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Coming to Australia: Escape from Crete

Carstairs diary for distribution Down Under

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24 June 2016

An Aussie soldier's account of life on the run in Crete is heading for bestseller status, with Escape from Crete, the 1941 war diary of Lieutenant James Carstairs, shortly to be made available in Australia.

Following the book's launch at the Historical Museum of Crete in May as part of the 75th anniversary of the Battle of Crete, scores of the bilingual publication are on their way from Greece, reflecting the high level of interest in the story of how a remarkable Victorian officer led a large group of Allied troops off Crete during World War II.

Published by the Society of Cretan Historical Studies in English and Greek, the bilingual book charts the exploits of Carstairs during the battle for Crete and later, how, after the Allied surrender he took to the mountains and was protected by civilians and the resistance.
Co-editor Michael Sweet told Neos Kosmos that since its launch, many enquiries from Australians wishing to get hold of a copy reflected the book's popularity.

"It's the only account that has ever been published, written by an Australian officer, of that extraordinary chapter in Greek and Australian history where a very special bond was forged. It's a great adventure story and it sheds light on the profound relationships that were formed as well as giving fascinating details on day-to-day interactions.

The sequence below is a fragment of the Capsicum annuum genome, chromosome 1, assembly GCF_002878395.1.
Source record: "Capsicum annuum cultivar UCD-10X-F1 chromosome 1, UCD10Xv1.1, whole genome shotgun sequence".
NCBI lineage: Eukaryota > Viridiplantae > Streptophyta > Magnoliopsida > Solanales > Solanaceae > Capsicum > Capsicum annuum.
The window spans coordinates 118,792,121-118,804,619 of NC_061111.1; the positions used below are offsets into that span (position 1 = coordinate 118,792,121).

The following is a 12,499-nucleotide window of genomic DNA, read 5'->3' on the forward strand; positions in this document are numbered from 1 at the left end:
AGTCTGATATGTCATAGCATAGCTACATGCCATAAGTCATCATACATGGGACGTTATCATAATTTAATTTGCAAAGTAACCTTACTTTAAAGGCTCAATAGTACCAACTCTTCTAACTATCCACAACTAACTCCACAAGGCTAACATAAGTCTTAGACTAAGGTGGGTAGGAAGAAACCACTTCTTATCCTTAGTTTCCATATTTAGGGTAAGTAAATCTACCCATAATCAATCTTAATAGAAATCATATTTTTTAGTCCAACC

"The diary is full of fascinating insights into that time when Anzac soldiers experienced such a profound connection with the people of Crete, who, at great risk to themselves, went out of their way to help them after the Nazi occupation."

The diary can be ordered directly from the Historical Museum of Crete. Copies are likely to be available in Australia from July for approximately $30. For further details email

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Another story divorced from reality. Celebrating the murder of Greeks and putting Europe to the sword made out as a little game. No mention is ever made of the Australian Army made up mainly of starving children from the slums of Melbourne and Sydney used and discarded as rubbish. Greeks did have a heart when they saw children in tears and try to save them, they do the same thing for lost puppy dogs. The British Empire and the Germans and Russians were enemies of Greeks. Those that killed most Greeks were the Australians and the British not the Germans. Do we have to live the lies forever?

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